On this Date in History, August 21: Mona Lisa stolen, birth of Greuze and Beardsley

On August 21, 2017 most of North America will be watching the skies for the total solar eclipse.  What events in art history happened on August 21?  In 1911 the Mona Lisa was famously stolen from the Louvre, in 1725 the French painter Jean-Baptiste Greuze was born and in 1872 English artist Aubrey Beardsley was born.

Portrait of Benjamin Franklin, Greuze, 1777, American Philosophical Society, Philadelphia

Jean-Baptiste Greuze was born on this day in 1725, (21 August 1725 – 4 March 1805). He was a French Neoclassical painter famous for his portraits and genre scenes.  He painted the portraits of dozens of sitters and his genre scenes often had a moralizing message imbedded in the subject matter.

I thought it was fitting to show Greuze's portrait of Benjamin Franklin since the last time a total solar eclipse had a path of totality solely visible in the United States before 2017 was in 1776.  1776 of course being the year that the United States Declaration of Independence was written and Benjamin Franklin was one of the signers of that document, and the oldest of the signers at 70 years old.

The Peacock Skirt, Aubrey Beardsley, illustration for Oscar Wilde's play Salomé (1892)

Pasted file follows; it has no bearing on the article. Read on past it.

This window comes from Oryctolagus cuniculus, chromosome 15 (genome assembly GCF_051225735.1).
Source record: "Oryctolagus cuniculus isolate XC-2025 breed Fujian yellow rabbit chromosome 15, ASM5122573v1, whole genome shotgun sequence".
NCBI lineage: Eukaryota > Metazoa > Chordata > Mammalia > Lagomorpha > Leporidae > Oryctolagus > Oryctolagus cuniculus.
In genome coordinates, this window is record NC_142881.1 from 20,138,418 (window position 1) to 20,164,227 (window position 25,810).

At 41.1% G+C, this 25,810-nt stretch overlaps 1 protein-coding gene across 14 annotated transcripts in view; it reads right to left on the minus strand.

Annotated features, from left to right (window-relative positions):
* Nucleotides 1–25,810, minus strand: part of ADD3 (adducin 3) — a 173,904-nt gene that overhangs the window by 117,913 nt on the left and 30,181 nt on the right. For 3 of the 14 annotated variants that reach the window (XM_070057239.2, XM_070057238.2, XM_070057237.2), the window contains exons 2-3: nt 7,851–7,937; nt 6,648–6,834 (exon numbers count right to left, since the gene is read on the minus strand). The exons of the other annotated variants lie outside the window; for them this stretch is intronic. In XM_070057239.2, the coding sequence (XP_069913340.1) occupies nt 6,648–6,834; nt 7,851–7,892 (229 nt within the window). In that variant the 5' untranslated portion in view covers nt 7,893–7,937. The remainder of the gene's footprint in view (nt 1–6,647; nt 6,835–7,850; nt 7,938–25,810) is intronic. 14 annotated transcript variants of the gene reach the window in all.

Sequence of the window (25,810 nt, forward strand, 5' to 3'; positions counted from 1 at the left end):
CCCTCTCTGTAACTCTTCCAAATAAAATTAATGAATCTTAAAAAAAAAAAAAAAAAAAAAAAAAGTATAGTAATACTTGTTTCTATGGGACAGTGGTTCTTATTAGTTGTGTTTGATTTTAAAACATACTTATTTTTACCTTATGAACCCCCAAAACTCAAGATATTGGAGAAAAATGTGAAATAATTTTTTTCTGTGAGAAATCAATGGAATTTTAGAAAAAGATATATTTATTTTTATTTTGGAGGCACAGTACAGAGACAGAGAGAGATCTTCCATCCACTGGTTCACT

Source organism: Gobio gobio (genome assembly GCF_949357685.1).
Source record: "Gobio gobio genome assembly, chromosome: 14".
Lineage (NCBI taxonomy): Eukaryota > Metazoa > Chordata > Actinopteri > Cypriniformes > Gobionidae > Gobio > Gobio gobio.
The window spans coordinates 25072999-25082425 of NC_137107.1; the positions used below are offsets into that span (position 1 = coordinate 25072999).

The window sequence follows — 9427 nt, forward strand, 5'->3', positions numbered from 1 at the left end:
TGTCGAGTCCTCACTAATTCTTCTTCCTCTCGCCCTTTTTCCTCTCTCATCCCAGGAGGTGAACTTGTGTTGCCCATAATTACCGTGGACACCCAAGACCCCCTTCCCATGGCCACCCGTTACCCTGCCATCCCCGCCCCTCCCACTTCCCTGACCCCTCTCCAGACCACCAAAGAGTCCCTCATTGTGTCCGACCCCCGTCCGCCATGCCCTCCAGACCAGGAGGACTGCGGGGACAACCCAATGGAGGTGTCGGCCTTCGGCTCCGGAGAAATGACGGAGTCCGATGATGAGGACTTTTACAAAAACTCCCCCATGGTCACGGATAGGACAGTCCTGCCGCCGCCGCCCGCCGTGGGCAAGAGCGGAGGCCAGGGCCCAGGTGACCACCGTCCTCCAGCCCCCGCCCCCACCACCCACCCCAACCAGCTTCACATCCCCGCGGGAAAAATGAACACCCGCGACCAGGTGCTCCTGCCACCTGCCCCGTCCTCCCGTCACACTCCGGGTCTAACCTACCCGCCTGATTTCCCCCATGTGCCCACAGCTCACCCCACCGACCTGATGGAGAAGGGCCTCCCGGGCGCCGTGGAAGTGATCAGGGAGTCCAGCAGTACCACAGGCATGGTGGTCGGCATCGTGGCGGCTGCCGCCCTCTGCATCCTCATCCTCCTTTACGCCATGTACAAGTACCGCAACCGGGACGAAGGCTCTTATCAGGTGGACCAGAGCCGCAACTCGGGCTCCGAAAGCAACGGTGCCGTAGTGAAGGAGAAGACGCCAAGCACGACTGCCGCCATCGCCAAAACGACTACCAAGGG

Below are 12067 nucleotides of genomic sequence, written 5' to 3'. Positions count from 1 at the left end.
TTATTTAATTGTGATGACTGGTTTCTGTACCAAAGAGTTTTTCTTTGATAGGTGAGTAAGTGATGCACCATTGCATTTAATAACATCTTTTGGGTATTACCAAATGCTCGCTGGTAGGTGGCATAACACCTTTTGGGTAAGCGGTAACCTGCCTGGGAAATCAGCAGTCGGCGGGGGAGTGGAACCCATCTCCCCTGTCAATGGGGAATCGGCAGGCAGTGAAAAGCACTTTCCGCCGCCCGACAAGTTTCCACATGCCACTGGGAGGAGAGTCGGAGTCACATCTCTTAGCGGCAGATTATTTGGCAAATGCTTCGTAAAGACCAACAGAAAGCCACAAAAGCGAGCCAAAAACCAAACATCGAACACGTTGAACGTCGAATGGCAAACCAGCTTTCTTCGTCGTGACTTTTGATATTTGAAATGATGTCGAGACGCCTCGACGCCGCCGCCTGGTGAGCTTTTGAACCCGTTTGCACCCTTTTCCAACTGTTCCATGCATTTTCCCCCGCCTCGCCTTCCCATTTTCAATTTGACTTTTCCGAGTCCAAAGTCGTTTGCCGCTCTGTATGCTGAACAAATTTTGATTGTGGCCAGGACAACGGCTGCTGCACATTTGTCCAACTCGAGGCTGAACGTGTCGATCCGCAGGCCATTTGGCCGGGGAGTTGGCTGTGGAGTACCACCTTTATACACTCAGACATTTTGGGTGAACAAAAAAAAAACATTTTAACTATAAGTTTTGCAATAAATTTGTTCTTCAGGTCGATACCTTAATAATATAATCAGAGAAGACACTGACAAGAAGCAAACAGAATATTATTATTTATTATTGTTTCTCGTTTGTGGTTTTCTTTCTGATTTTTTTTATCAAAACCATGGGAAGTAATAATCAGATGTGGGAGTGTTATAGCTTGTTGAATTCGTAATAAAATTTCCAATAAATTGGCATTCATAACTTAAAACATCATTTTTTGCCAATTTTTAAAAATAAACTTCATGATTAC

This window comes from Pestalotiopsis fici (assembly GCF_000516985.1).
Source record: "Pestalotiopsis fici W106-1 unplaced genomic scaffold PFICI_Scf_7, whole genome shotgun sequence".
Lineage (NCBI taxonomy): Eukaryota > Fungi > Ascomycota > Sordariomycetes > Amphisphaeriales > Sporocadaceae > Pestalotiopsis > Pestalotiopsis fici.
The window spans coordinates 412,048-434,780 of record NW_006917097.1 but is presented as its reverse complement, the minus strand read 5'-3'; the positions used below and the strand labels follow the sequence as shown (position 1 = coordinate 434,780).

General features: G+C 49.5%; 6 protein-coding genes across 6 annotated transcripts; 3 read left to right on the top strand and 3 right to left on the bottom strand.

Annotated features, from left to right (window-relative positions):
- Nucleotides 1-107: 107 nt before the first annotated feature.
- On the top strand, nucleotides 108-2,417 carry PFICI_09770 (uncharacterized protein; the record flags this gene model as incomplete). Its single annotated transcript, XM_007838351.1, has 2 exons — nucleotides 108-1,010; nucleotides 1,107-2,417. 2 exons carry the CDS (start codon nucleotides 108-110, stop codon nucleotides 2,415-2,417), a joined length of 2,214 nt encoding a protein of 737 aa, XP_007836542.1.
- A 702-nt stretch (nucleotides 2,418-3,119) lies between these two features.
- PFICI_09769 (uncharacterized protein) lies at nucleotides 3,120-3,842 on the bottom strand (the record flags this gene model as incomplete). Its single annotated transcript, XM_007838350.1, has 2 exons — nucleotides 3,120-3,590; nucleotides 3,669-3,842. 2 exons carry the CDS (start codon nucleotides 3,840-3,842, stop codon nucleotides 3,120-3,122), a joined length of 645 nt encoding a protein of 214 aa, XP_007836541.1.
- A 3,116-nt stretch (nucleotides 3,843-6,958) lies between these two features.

1872- Aubrey Beardsley (August 21, 1872 – March 16, 1898), the English Art Noveau artist was born.  Beardsley only lived to be 21 years old, he is best remembered for his fantastical illustrations for Oscar Wilde's play Salomé.

Mona Lisa, (La Gioconda), Leonardo da Vinci, 1503-06, The Louvre

On August 21, 1911 the Mona Lisa was famously stolen from The Louvre in Paris.  Leonardo lived and worked in France for the French king and died outside of Paris in 1519.  Due to this the Louvre has at least six paintings as well as dozens of drawings.

A man named Vincenzo Peruggia who worked at the Louvre was Italian and felt that the Mona Lisa should be returned to Italy.  As an employee he was able to take it from the frame and sneak it out of the building. When word got out about the theft the public was shocked. It was said that more people came to the Louvre to see the empty frame in the month after it was stolen than visited the museum the previous year.

It was recovered two years later and today hangs behind glass and a rope and is usually surrounded by a large crowd.  

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